The second half began in similar vein, with Bodin (10), briefly remembering how to play football and hitting the side netting with a long shot, before the game was transformed by the worst piece of refereeing I’ve seen at a Port game since the infamous Chainat Debacle in 2014. Dolah (4) blocked a shot from Chaiyawat – known henceforth as Chaiyatwat – and the players briefly collided. The big Swede, being the decent sort of gent that he is, tried to help Chaiyatwat to his feet, but the latter reacted angrily and then, seeing that Port were bombing up the pitch at considerable speed, fell to the turf clutching his face. Port played on, and when Chiang Rai regained possession, they gave a similar number of fucks about Chaiyatwat’s plight as the rest of us – that number being zero – and launched an attack of their own, only to start surrounding the ref as soon as the ball went out of play. The ref, who throughout the game seemed to be waiting for the home side to tell him what decisions to make, bizarrely booked both players; at which point CR defender Victor, a huge bear of a man temporarily doing a pretty convincing impression of a weasel, minced over to the ref to point out that Elias had already been booked, and the ref produced a red card. An early bath for the big no4, and my sources tell me that he went the full Thiago on the dressing room door on his way back. And why not.

Minutes later Chaiyatwat cut out a Port attack with his hand – technically a straight red but at least a yellow – yet, despite being given a good mauling by a by-now incandescent Boskovic, the ref let him off. By this point the Port players were in a state of fury, as were the away fans, with one Sandpitter who shall remain nameless (cough) heading down several rows to the front of the away end to hurl abuse at the cheating fucker in the orange 18 shirt. Clearly fearing for their player’s safety, Chaiyatwat was subbed off to a rousing sendoff from the Khlong Thoey Army.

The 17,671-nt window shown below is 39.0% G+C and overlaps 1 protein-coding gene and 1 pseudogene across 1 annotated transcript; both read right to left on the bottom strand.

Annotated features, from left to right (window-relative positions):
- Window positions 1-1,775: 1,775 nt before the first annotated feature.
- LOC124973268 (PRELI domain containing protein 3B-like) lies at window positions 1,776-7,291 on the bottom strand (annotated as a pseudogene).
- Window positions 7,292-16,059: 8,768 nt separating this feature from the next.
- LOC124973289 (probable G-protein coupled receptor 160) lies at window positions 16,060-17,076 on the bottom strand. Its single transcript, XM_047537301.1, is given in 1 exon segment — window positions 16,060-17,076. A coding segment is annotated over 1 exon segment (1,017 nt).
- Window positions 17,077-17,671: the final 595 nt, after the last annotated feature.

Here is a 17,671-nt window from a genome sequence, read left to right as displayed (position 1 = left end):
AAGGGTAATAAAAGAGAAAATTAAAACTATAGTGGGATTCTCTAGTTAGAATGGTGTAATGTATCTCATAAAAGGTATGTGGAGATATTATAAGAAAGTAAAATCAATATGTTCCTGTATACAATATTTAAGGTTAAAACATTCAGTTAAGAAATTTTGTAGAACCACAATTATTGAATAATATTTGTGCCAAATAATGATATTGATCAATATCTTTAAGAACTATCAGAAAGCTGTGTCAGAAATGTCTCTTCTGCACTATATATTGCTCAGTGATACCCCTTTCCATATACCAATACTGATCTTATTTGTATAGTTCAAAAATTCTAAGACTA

Chaiyatwat’s personal dressing room

 

With Port’s twin farang strike force always playing better when they’re nursing a grievance, Port tore into the home team but their best chances fell to Bodin, whose brief moment of enlightenment at the start of the half had long since passed, and who had reverted to his by now standard impression of “man seeing football for the first time”. It was inevitable that Chiang Rai would catch Port on the break and they added a second in injury time, condemning Port to a very unfortunate away win in a game they dominated and, but for the ridiculous referee, could well have won.

That said, all is clearly not well at Port. The team have won just twice in the last 11 games in all competitions (against Police Tero & Trat), and a team that was tearing T1 apart with pace, style and intensity a few weeks ago now looks lost & demoralised. Several players clearly don’t want to be there, others have visibly regressed, and any semblance of a tactical plan has long since vanished. Boskovic in particular seems like a lost soul, popping up all over the pitch when he should be planting himself up front and demanding some decent service. Jadet needs to look up the word “meritocracy” in the dictionary because at the moment he’s picking his standard first XI regardless of form and attitude, and the team are suffering as a result. Mme Pang was away on an Instagramming holiday to Paris, and there will be few people on the Port staff looking forward to her return.